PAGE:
Slow Summer Sipping: Fine Aged Rums That Deserve More Than a Cocktail

BY Kevin Revolinski TIMEAugust 12, 2022 PRINT

Any old rum might be fine for a fruity summer cocktail, but some rums are like fine whiskey: You really want to think twice about mixing them.

Such sipping rums are aged and often blended from rums aged for different lengths of time or in different conditions, taking on great character. Use a snifter, let them breathe for a few minutes, and add a couple drops of water to really open them up.

As with other fine aged products, the sky’s the limit on prices for limited varieties, but these six are excellent while not hitting your wallet with triple digits.

Lifestyle 5
Matusalem Gran Reserva 15. (Courtesy of manufacturers)

Matusalem Gran Reserva 15

$29.99 at

A pioneer in solera aging, the distillery was founded in Cuba in 1872. This recipe is really the granddaddy of sipping rums, though now it’s made in the Dominican Republic. A touch of sugar (about 4.3 grams in a 750-milliliter bottle) and caramel notes round out the wood and buttery taste. One of the more affordable options as well.

Dos Maderas PX 5 + 5. (Courtesy of manufacturers)

Dos Maderas PX 5 + 5

$36.99 at

A fascinating process: Light, refined rums from Barbados and full-bodied rums from Guyana are each aged in repurposed bourbon casks in the Caribbean for five years and carefully blended to be aged five more years in sherry casks in Spain. Let it breathe a bit, and the aroma is sweet vanilla. The first taste is sweet, and the dried fruit of sherry rises in for a pleasant finish.

DonQ_Gran Reserva XO_Bottle_Final
Don Q Gran Reserva Añejo XO. (Courtesy of manufacturers)

Don Q Gran Reserva Añejo XO

$53.99 at

This smooth premium blend from the family-owned Destilería Serrallés in Puerto Rico (since 1865) combines rums 9 to 12 years old, aged in American white oak barrels, with solera rums (a mix of rums up to 50 years old). A sweet oakiness comes through on the nose, but it’s a dry rum, mellow on the palate with hints of roasted nuts and baked apples.

Flor De Cana 18 EN
Flor de Caña 18. (Courtesy of manufacturers)

Flor de Caña 18

$65.99 at

Sustainably produced and fair-trade, Flor de Caña is the pride of Nicaragua. With no added sugar or colorings, their finest expression is aged in bourbon barrels and offers aromas of caramel and nuts, a palate that delivers vanilla, butterscotch, and spices, and a smooth finish.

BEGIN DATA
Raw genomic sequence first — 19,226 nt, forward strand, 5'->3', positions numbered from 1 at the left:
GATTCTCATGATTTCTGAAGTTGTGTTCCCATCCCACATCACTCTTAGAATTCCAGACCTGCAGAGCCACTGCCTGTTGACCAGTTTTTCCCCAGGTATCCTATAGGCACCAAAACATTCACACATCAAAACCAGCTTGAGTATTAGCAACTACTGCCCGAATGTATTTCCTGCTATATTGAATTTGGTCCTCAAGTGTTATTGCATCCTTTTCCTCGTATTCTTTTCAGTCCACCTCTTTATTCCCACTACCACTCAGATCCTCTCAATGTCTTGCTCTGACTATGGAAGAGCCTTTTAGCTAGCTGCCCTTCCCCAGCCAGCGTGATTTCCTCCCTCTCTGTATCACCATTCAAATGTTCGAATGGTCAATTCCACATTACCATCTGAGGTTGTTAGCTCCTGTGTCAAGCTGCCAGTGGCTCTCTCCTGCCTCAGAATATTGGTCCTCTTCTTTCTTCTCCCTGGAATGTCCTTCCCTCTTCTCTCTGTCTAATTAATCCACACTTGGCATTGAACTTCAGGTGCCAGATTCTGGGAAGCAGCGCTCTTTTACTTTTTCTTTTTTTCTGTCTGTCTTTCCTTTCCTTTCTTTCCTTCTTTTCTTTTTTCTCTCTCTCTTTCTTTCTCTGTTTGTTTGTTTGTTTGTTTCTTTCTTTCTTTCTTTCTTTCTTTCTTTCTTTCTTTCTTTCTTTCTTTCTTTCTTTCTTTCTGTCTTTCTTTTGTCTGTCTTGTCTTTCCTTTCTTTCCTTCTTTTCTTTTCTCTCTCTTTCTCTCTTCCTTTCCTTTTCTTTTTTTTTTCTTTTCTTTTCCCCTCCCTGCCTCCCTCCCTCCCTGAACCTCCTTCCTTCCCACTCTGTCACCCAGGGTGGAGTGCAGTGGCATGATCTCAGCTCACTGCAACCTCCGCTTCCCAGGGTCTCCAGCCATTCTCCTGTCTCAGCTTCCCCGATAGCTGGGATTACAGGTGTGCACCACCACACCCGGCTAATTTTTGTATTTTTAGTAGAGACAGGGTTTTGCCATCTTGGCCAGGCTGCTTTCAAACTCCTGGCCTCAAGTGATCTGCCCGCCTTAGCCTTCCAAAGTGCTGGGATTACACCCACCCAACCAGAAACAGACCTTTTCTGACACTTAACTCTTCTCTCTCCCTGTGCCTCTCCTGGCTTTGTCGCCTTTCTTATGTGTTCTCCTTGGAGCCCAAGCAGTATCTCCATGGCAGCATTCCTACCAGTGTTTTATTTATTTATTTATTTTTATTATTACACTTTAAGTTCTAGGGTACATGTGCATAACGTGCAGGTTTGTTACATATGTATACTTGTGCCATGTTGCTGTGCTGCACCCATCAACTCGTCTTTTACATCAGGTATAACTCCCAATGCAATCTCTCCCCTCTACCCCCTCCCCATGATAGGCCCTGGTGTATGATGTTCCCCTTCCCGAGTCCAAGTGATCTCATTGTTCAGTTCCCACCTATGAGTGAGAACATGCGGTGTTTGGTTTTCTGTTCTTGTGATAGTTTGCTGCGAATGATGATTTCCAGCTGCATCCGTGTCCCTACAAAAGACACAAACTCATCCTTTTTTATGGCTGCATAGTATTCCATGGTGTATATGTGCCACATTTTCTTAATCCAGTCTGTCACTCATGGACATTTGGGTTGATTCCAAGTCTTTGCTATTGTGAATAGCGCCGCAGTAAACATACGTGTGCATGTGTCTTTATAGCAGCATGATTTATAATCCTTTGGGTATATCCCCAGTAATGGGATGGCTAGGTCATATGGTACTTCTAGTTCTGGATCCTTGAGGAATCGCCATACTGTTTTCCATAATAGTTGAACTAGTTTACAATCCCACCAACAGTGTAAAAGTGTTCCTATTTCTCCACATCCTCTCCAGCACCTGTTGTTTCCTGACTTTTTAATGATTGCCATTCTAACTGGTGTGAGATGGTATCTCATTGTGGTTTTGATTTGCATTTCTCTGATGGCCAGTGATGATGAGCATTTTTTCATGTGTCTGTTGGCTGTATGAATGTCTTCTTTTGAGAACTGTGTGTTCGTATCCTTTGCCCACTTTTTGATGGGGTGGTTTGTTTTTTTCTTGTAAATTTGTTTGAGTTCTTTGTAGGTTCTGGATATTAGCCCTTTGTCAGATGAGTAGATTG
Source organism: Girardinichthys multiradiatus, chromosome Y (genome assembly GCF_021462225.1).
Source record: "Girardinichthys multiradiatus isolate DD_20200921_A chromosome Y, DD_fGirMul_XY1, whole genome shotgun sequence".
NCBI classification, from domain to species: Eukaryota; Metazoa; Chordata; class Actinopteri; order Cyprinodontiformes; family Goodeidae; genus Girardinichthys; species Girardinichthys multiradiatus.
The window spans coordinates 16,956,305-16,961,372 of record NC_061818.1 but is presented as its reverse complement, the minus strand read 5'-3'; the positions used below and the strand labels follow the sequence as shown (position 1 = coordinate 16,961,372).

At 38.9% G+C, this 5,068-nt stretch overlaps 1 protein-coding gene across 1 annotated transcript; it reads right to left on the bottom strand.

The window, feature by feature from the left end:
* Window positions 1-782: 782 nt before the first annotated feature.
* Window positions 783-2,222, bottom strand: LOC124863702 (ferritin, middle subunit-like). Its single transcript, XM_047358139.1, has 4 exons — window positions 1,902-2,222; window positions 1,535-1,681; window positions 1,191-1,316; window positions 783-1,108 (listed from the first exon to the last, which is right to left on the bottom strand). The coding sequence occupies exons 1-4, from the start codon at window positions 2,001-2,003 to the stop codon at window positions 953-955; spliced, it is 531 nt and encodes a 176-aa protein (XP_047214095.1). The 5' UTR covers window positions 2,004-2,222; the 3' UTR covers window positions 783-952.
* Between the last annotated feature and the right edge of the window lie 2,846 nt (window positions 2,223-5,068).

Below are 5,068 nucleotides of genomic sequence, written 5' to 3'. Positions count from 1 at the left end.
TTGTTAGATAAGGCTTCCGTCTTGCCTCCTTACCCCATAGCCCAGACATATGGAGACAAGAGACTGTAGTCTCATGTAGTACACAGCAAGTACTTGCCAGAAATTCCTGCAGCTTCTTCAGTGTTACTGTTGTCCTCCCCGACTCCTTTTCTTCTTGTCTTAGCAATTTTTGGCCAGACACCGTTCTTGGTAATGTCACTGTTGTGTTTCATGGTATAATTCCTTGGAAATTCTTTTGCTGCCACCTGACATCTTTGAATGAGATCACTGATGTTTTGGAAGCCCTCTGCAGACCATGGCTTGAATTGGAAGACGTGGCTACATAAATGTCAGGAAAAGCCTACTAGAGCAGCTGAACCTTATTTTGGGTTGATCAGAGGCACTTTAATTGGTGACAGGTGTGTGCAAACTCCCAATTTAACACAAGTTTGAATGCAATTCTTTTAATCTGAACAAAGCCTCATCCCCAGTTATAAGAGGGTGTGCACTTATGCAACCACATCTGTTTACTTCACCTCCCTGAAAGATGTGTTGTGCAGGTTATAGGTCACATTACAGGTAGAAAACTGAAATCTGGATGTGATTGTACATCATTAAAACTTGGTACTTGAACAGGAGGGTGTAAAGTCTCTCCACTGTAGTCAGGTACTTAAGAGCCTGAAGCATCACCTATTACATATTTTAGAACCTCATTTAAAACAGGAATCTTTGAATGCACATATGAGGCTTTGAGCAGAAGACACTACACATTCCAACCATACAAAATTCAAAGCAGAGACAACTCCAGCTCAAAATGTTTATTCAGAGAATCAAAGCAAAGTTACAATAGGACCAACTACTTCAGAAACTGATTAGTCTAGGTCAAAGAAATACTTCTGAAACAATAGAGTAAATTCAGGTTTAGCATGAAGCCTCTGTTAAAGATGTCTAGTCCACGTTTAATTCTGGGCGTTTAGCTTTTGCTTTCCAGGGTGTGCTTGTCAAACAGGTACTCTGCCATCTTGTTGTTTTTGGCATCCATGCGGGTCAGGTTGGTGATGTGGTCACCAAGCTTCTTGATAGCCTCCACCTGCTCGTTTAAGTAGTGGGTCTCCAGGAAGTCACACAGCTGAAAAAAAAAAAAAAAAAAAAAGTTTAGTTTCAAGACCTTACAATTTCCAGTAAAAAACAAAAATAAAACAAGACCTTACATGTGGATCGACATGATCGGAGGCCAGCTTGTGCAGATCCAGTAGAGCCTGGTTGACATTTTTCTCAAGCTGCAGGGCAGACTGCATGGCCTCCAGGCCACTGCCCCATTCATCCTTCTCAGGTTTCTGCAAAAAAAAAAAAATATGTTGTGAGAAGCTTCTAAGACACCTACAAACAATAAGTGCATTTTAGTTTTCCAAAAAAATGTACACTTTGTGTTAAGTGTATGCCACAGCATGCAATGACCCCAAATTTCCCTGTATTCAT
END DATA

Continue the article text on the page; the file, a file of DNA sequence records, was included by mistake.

Ten To One Caribbean Dark Rum. (Courtesy of manufacturers)

Ten To One Caribbean Dark Rum

$48.99 at

Founded in 2019 by Trinidad-born Marc Farrell, Ten To One Rum is finding its way onto many short-lists of great rums. Their Caribbean Dark Rum has taken gold in an impressive list of competitions in the last two years. This blend of Barbados, Dominican, Jamaican, and Trinidadian rums is aged in former bourbon casks, and offers notes of banana, baked apple, and caramel on the nose, and vanilla, cedar, and whiskey on the palate with a clean, dry finish. There’s a lot going on here! (And try their White Rum before you mix it with anything. Neither rum has added sugar.)

Brugal 1888. (Courtesy of manufacturers)

Brugal 1888

$49.99 at

Brugal rum is a popular standby in the Caribbean, but especially in its home country, the Dominican Republic. Today, the master rum makers are the fifth generation of the founder’s family, and this blend, named for the year of the company’s founding, is a treasure. Double-aged in bourbon casks and then sherry casks, the rum offers up aromas of brown sugar, tobacco, and oak, while the palate delivers more of the same with a touch of cocoa and a medium mouthfeel. The flavor lingers in a warm but not burning finish.

Medium-Mount Gay-Photo-Mount Gay XO - Bottle 75cl
Mount Gay XO Triple Cask. (Courtesy of manufacturers)

Mount Gay XO Triple Cask

$65.99 at

Founded in Barbados in 1703, this is the oldest operating rum distillery in the Americas. The rums blended here are aged in cognac, American whiskey, and bourbon casks. Expect a spicy aroma with oak, vanilla, and a faint whiff of whiskey. While dry, the palate offers the tiniest hint of sweetness, though no sugar is added, plus notes of molasses and oak, and a rising heat from the slightly greater alcohol level (43 percent). Whiskey lovers take note of this one.

Kevin Revolinski is an avid traveler, craft beer enthusiast, and home-cooking fan. He is the author of 15 books, including “The Yogurt Man Cometh: Tales of an American Teacher in Turkey” and his new collection of short stories, “Stealing Away.” He’s based in Madison, Wis., and his website is
You May Also Like